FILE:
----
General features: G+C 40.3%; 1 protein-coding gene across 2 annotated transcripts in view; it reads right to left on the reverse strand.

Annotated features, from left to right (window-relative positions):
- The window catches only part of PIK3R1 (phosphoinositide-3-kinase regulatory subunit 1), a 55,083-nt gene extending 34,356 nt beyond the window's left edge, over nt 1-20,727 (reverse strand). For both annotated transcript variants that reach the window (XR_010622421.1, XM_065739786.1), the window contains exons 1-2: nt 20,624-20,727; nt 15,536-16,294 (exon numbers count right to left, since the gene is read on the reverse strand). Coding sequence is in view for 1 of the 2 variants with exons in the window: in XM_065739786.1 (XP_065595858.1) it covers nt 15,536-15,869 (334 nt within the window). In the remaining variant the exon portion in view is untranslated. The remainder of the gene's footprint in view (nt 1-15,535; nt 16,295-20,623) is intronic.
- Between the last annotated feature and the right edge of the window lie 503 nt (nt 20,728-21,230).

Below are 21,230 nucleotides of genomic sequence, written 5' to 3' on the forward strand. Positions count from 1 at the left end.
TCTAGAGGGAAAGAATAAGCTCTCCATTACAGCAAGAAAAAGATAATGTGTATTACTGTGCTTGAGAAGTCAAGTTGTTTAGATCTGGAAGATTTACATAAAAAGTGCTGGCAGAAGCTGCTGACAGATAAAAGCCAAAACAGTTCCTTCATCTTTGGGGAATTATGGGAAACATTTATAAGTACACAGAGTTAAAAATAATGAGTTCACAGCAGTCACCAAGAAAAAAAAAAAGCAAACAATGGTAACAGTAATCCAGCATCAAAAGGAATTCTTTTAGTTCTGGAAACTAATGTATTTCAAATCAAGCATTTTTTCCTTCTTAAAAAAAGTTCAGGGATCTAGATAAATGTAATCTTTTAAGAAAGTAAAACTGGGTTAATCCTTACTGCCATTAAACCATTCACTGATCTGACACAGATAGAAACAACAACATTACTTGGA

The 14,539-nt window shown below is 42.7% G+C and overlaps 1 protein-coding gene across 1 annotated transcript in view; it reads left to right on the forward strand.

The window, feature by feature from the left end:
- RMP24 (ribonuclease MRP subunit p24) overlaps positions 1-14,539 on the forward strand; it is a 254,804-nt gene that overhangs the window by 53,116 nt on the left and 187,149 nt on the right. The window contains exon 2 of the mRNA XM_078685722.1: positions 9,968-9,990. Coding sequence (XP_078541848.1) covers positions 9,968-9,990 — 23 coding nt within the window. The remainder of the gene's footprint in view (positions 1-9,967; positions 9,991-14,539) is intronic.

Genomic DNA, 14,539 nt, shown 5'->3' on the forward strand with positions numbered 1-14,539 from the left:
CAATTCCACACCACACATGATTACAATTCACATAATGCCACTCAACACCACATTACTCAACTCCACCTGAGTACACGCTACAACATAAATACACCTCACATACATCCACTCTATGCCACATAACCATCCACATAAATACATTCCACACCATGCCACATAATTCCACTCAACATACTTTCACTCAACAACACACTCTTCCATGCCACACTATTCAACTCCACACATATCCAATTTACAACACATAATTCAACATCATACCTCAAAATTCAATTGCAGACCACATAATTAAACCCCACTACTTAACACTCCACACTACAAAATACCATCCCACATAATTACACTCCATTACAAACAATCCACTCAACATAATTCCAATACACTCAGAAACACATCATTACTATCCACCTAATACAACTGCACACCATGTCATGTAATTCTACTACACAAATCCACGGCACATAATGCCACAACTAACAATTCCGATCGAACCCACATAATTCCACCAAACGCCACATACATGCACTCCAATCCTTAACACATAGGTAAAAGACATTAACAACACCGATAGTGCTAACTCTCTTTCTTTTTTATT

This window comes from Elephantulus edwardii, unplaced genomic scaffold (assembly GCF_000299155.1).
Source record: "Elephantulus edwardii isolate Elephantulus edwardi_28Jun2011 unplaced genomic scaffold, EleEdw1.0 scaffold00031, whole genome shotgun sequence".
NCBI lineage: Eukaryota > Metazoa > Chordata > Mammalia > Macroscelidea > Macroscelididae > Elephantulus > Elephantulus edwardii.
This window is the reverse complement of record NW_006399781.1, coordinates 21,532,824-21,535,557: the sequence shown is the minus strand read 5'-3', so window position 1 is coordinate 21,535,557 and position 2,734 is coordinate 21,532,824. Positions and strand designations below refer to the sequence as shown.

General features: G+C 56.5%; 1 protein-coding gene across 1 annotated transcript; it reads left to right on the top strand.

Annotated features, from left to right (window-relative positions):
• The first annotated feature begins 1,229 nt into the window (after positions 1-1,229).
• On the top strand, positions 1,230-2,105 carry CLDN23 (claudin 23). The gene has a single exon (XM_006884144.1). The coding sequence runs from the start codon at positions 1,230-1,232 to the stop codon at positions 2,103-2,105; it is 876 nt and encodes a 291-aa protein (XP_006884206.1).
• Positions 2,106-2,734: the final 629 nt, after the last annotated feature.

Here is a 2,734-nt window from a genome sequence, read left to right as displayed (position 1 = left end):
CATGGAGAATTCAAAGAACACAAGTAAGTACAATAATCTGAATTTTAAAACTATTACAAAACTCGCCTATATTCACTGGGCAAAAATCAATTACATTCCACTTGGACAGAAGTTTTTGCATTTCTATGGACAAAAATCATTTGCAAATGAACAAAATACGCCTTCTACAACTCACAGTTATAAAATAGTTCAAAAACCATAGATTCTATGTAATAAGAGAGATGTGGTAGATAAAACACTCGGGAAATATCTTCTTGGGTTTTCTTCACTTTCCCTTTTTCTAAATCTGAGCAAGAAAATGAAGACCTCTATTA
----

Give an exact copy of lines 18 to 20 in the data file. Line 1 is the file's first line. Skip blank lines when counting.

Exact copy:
• The first annotated feature begins 1,229 nt into the window (after positions 1-1,229).
• On the top strand, positions 1,230-2,105 carry CLDN23 (claudin 23). The gene has a single exon (XM_006884144.1). The coding sequence runs from the start codon at positions 1,230-1,232 to the stop codon at positions 2,103-2,105; it is 876 nt and encodes a 291-aa protein (XP_006884206.1).
• Positions 2,106-2,734: the final 629 nt, after the last annotated feature.